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Binocular Universe: Into the Realm
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Bridging the constellations Coma Berenices and Virgo stands the Wild West for binocular astronomers, where only the brave trod. You may know it as the Coma-Virgo Realm of Galaxies. The Coma-Virgo galaxy cluster is the core of the Coma-Virgo supercluster, which embraces members far and wide. All of the galaxies within autumn’s Sculptor galaxy cluster, as well as our Milky Way as well as the rest of the Local Group of galaxies, are counted among the multitude.
Nowhere else in the sky are galaxies so tightly packed together over such an expansive stretch of sky as the Realm of Galaxies. There are 16 Messier objects within the Realm, as well as scores of other galaxies that are listed in the New General Catalog (NGC). All told, an estimated upwards of 2,000 separate galactic systems call this home.
Above: Spring star map from Star
Watch by Phil Harrington.
Above: Finder chart for this month's Binocular Universe.
Chart adapted from from Star
Watch by Phil Harrington.
Most amateurs consider this to be telescope territory. But we know better! It is indeed possible to see all of the Messier galaxies in the Realm through 50-mm binoculars.
But to be successful, your binoculars should really be mounted on some sort of tripod or other support. This advice includes image-stabilized binoculars. True, their technology will help calm jitters, but it is much easier to be able to go back and forth between mounted binoculars and the chart here chart without having to re-aim every time.
Another key to making your way through is a slow, measured approach. Take your time going from one object to the next. I have always found it easier to attack them en masse, staging my assault in two waves: one entering the Realm from the west, the other from the east.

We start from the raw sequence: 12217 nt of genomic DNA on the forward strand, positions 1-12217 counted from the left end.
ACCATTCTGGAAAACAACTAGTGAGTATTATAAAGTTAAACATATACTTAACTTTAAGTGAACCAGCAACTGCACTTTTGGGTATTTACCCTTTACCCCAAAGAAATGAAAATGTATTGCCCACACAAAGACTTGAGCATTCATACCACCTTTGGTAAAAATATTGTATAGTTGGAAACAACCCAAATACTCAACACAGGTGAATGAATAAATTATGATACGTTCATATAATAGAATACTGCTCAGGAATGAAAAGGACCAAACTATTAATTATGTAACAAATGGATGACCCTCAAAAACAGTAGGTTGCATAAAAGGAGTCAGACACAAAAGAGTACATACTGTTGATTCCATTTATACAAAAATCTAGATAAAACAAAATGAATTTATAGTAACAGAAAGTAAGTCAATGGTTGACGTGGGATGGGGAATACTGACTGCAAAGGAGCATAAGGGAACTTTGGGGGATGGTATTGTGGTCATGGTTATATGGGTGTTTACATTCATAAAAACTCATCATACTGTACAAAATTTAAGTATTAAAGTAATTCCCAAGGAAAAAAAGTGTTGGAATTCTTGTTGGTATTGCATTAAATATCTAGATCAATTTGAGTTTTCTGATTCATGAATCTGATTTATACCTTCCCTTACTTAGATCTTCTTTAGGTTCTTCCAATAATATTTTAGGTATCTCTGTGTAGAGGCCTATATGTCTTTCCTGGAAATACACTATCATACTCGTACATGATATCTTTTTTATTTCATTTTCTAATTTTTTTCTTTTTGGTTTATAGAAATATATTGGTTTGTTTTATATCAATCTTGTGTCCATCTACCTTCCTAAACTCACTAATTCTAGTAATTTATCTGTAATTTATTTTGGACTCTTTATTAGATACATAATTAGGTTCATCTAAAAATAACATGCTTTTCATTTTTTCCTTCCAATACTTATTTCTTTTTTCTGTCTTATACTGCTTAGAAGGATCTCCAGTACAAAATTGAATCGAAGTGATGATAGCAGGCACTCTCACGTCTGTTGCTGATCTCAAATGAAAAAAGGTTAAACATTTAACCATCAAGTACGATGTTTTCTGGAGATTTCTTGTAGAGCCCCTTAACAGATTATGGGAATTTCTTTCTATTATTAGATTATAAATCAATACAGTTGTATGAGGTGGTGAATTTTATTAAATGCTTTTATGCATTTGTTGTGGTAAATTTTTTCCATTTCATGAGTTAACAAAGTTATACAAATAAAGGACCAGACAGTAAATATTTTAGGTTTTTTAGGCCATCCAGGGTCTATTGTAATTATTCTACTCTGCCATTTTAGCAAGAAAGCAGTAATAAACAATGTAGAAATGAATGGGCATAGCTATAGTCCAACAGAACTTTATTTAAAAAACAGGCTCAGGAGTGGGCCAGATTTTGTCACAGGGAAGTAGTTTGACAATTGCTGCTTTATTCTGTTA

Okay, let’s drive in. For the western attack, begin at the star Denebola (Beta Leonis) in the hind triangle of Leo the Lion. From there, move one field (about 7 degrees) due east to a kite-shaped asterism of faint stars. We can use the kite to find our first four Messier galaxies. Hopefully.
Stop #1 is at M98, just west of the kite. Giant binoculars running at 15x and more may reveal its cigar-shaped profile surrounding circular core.
Next, try for M99, just south of the kite's tail. It’s not significantly easier to see, glowing dimly at 10th magnitude. Can you spot it, as well?
If you can, then try your luck with an even more challenging target. M100 is rated a half magnitude brighter than M99, but that is misleading. Due to M100’s larger apparent diameter, its surface brightness is quite low. Both targets may require 70-mm or larger binoculars to confirm.
If those proved too tough, take heart. The fourth galaxy here, M85, should prove a little less demanding. Though only faintly visible through my 10x50 glasses on dark nights, it's relatively easy to catch in my 16x70 binoculars even from light-polluted suburban skies. Look for a brighter stellar nucleus surrounded by a fainter halo.